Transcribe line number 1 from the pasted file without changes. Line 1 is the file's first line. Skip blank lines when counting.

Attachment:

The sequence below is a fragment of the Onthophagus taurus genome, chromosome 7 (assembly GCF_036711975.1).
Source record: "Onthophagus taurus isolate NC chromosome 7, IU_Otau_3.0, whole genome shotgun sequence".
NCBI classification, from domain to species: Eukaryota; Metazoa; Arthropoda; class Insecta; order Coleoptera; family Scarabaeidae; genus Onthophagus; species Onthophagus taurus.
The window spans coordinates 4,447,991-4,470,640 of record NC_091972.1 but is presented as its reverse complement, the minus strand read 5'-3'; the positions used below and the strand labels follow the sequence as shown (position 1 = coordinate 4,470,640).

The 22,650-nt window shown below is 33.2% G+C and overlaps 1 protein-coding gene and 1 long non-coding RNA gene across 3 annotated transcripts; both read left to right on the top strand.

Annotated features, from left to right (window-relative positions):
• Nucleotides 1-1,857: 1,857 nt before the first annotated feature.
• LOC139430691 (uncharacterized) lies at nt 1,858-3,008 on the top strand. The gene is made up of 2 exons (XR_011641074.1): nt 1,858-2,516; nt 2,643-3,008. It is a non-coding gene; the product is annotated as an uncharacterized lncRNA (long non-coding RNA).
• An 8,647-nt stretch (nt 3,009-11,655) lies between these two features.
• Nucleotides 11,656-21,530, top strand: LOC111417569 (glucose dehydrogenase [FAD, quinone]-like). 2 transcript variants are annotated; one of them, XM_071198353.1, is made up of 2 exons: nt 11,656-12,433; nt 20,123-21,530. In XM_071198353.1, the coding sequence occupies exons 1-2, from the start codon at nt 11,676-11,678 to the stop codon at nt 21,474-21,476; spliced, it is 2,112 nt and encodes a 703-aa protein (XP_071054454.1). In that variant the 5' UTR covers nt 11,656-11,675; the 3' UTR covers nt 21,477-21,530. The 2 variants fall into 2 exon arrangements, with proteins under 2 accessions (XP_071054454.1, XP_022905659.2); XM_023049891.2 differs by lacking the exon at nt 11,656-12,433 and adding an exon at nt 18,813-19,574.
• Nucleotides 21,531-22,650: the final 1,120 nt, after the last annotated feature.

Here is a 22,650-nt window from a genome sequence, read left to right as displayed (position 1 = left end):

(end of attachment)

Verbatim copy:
The sequence below is a fragment of the Onthophagus taurus genome, chromosome 7 (assembly GCF_036711975.1).